Nnanna didn’t shoot any threes against Baylor, maybe because the Bears play a lot of zone. But while Nnanna didn’t draw any trees from the low post against Baylor, he still drew attention to the high post.

It was enough to divert the defense from the one guy whom they ought never allow out of their sight.

WHEN WILL PEOPLE STOP UNDERESTIMATING RAYVONTE RICE?

Bulls GM Gar Forman was among a slew of NBA scouts in attendance. Jerry’s son Ryan West was there too, representing the Lakers.

Maybe they came to see Baylor’s trees, or Josh Pastner’s flashy recruits. What they saw was another (yawn) dominant performance by Rayvonte Rice.

When Ray has retired from professional basketball, will people still doubt his accomplishments?  I assume so. Most bicycling fish — er, sports talk — obsesses over player-bashing.

There’s also plenty of obscure dwarf cum giant killer in sports lore, but I wouldn’t be surprised if Ray were largely ignored by the media  this year.  If you remember Wayne Larrabee reading the same one-sheet about Illini players, over and over, game after game, you’re sufficiently analytical to recognize that major media coverage is provided by analysts who don’t spend a lot of time analyzing.

They’re not awful people. They just don’t know what we know: Rayvonte Rice is the most dynamic all-around Illini since Kenny Battle.

Yep. I just said that.

 

 

AARON COSBY

Speaking of statistics, Aaron was 0-for-6 from the field. All those misses came from behind the arc. His lone drive to the hoop was stricken from the record, because he was fouled on the attempt. He made both free throws.

So far, it doesn’t sound so great.

Aaron grabbed six rebounds, and dished four assists. Those numbers are on the permanent record. He muscled his way through screens, and gave Baylor’s bigs something to think about in the doing. There’s no accounting for that effort.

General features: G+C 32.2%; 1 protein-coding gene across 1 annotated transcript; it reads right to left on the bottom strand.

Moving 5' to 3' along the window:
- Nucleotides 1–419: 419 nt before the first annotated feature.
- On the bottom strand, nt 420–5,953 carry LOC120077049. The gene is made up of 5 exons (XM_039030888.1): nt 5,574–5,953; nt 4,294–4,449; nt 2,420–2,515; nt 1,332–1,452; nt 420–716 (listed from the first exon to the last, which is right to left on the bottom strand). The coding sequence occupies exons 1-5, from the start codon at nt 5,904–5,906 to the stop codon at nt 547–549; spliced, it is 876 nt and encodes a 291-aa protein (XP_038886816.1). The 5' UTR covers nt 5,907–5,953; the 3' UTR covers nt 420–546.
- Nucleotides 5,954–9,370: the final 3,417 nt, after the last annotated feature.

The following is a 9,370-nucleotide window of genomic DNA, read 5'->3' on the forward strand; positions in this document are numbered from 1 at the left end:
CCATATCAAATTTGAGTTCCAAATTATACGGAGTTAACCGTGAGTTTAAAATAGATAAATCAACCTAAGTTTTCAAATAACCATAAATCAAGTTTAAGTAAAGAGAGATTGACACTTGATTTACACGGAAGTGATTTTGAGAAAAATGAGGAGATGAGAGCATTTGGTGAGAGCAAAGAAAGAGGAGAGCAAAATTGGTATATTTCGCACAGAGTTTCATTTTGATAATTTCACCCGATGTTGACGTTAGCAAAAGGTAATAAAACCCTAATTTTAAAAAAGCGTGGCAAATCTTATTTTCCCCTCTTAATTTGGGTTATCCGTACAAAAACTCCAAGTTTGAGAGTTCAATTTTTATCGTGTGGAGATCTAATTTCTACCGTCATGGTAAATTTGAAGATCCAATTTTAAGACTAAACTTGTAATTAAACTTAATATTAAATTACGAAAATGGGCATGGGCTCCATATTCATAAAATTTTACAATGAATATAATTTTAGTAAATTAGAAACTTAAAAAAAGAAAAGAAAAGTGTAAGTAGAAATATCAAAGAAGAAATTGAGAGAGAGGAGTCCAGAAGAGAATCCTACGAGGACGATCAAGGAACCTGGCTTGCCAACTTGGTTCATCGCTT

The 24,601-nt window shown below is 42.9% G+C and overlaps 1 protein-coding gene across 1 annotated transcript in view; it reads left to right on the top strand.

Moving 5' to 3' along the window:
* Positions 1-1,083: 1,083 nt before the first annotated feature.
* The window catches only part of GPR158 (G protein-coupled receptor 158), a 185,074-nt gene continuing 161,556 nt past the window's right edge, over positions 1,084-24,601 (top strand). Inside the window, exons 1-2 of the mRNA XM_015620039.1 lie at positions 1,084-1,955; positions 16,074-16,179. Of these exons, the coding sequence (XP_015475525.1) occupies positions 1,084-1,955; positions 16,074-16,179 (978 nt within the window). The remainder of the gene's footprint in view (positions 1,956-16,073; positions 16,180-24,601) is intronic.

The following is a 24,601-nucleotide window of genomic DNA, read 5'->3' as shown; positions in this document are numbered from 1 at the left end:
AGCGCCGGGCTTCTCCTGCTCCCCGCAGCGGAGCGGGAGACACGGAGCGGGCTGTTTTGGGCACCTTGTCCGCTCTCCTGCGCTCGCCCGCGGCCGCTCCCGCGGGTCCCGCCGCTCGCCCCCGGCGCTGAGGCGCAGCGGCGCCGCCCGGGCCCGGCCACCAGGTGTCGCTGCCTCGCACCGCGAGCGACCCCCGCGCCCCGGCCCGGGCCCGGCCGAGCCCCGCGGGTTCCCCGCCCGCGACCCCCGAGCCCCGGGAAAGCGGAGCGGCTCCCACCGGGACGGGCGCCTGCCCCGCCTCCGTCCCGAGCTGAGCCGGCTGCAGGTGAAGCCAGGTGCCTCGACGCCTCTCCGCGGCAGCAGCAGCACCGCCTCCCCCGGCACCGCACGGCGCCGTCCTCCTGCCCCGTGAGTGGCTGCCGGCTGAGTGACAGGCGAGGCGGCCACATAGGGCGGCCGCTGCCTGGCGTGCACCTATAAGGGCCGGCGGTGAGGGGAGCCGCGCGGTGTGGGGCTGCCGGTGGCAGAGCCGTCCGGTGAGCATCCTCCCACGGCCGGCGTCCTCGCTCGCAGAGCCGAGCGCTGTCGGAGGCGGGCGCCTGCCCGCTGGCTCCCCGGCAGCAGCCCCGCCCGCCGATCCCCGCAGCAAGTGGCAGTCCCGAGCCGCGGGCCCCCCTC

My personal jury is still out (skeptical) about the Starks/Cosby lights out shooting narrative. The point is moot. Statistics are forthcoming.

I liked Aaron Cosby’s contributions on a night when he couldn’t hit the broad side of a casino.

AUSTIN COLBERT

It’s not that John Groce dislikes Austin Colbert. It’s that Groce views Colbert as lacking in physical strength. He anticipates Colbert struggling against heavier bigs, and fears the consequences of physical mismatches.

Against Baylor, Groce saw Rico Gathers, and wanted Colbert far and away from the court.

Dustin Ford — the ex-point guard who coaches the bigs — should probably consult a thoracic surgeon following the Baylor game. I’m sure his carotid artery suffered damage from the umpteen times his head nearly exploded. Interior defensive positioning nearly killed him. Horseshit foul calls didn’t help. (It was mostly the former.)

Throughout his ordeal, Ford never looked to Colbert as a solution.